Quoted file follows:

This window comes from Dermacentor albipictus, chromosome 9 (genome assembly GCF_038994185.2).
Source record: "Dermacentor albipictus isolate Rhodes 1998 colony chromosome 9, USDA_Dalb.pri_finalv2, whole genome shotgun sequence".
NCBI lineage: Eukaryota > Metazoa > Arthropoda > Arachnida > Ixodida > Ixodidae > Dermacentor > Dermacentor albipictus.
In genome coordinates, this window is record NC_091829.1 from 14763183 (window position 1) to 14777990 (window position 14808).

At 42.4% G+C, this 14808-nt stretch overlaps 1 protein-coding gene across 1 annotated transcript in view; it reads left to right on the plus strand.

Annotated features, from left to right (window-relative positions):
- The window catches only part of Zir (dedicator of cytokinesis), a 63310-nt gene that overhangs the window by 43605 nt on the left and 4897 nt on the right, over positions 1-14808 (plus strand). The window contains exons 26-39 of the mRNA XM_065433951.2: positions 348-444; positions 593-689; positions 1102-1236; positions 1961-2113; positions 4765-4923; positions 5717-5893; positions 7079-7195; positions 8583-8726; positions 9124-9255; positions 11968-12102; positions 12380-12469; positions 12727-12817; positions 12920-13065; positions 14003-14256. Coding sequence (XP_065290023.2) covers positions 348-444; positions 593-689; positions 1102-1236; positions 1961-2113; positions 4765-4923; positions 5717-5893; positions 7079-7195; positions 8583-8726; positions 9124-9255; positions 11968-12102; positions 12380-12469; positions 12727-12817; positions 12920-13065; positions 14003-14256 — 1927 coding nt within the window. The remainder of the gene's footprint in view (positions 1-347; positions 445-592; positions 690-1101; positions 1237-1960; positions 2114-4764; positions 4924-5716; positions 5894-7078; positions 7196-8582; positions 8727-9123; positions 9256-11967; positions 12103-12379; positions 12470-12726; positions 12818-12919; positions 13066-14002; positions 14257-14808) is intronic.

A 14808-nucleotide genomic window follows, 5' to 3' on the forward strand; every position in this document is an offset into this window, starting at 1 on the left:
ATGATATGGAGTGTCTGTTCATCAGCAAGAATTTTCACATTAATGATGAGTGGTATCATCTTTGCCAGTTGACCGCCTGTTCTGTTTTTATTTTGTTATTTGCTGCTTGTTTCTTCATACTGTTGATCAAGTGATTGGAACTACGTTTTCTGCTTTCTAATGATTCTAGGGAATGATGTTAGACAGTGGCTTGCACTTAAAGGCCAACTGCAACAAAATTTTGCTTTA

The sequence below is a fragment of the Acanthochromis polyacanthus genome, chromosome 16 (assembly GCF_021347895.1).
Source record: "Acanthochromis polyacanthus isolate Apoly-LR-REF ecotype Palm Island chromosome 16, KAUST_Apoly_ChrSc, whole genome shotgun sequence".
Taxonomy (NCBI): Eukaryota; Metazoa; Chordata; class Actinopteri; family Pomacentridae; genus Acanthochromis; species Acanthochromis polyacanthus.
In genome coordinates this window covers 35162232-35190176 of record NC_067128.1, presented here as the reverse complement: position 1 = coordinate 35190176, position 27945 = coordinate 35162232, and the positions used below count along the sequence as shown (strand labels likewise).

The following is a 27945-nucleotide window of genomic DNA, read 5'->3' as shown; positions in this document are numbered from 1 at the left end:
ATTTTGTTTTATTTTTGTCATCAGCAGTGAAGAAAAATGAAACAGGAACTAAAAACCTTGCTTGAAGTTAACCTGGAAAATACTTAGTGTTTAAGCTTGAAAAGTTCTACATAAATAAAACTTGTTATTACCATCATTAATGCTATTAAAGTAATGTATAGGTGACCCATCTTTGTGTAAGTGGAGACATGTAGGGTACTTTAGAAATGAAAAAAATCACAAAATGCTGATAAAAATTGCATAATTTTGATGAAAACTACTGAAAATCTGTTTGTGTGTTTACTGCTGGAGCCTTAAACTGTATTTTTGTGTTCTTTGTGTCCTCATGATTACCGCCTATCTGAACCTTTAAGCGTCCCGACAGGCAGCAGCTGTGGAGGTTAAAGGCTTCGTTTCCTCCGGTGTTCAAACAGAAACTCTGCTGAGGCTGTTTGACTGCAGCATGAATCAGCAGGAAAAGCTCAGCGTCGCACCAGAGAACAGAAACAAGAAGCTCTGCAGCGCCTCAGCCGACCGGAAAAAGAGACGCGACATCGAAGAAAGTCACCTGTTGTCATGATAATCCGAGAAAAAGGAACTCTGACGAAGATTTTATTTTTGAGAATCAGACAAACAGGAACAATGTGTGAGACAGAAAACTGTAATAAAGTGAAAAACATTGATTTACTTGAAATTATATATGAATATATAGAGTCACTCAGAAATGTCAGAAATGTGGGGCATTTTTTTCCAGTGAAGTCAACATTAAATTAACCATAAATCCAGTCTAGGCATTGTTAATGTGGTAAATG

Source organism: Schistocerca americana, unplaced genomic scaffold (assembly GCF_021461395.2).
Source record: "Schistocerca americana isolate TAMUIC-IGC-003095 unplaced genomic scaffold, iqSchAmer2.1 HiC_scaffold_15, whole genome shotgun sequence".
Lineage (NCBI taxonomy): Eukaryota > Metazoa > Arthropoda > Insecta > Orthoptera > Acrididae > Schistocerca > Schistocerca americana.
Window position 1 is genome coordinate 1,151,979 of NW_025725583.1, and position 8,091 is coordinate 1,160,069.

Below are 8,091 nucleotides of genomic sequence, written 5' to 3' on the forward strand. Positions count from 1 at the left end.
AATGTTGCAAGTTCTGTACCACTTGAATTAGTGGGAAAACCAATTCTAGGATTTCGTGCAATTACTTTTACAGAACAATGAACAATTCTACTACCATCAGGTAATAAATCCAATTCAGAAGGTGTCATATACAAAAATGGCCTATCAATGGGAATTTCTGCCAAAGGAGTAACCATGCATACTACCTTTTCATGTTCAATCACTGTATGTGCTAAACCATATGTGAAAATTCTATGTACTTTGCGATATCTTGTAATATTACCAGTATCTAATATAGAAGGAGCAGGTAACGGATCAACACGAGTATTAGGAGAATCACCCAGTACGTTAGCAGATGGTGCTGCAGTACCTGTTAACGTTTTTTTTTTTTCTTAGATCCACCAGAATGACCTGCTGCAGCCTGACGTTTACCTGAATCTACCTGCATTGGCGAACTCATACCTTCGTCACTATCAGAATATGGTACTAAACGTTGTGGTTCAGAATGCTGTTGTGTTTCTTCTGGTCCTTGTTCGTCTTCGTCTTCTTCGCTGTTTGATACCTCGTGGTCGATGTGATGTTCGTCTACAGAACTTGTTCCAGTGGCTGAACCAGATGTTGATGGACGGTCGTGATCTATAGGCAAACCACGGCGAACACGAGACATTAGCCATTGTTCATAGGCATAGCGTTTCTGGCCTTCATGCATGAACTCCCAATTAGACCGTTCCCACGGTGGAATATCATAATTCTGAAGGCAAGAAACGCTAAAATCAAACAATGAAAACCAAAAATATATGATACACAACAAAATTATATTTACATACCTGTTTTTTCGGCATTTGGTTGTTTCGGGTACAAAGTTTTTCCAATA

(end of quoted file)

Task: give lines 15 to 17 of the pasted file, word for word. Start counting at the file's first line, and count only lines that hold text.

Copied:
ATTTTGTTTTATTTTTGTCATCAGCAGTGAAGAAAAATGAAACAGGAACTAAAAACCTTGCTTGAAGTTAACCTGGAAAATACTTAGTGTTTAAGCTTGAAAAGTTCTACATAAATAAAACTTGTTATTACCATCATTAATGCTATTAAAGTAATGTATAGGTGACCCATCTTTGTGTAAGTGGAGACATGTAGGGTACTTTAGAAATGAAAAAAATCACAAAATGCTGATAAAAATTGCATAATTTTGATGAAAACTACTGAAAATCTGTTTGTGTGTTTACTGCTGGAGCCTTAAACTGTATTTTTGTGTTCTTTGTGTCCTCATGATTACCGCCTATCTGAACCTTTAAGCGTCCCGACAGGCAGCAGCTGTGGAGGTTAAAGGCTTCGTTTCCTCCGGTGTTCAAACAGAAACTCTGCTGAGGCTGTTTGACTGCAGCATGAATCAGCAGGAAAAGCTCAGCGTCGCACCAGAGAACAGAAACAAGAAGCTCTGCAGCGCCTCAGCCGACCGGAAAAAGAGACGCGACATCGAAGAAAGTCACCTGTTGTCATGATAATCCGAGAAAAAGGAACTCTGACGAAGATTTTATTTTTGAGAATCAGACAAACAGGAACAATGTGTGAGACAGAAAACTGTAATAAAGTGAAAAACATTGATTTACTTGAAATTATATATGAATATATAGAGTCACTCAGAAATGTCAGAAATGTGGGGCATTTTTTTCCAGTGAAGTCAACATTAAATTAACCATAAATCCAGTCTAGGCATTGTTAATGTGGTAAATG

Source organism: Schistocerca americana, unplaced genomic scaffold (assembly GCF_021461395.2).
Source record: "Schistocerca americana isolate TAMUIC-IGC-003095 unplaced genomic scaffold, iqSchAmer2.1 HiC_scaffold_15, whole genome shotgun sequence".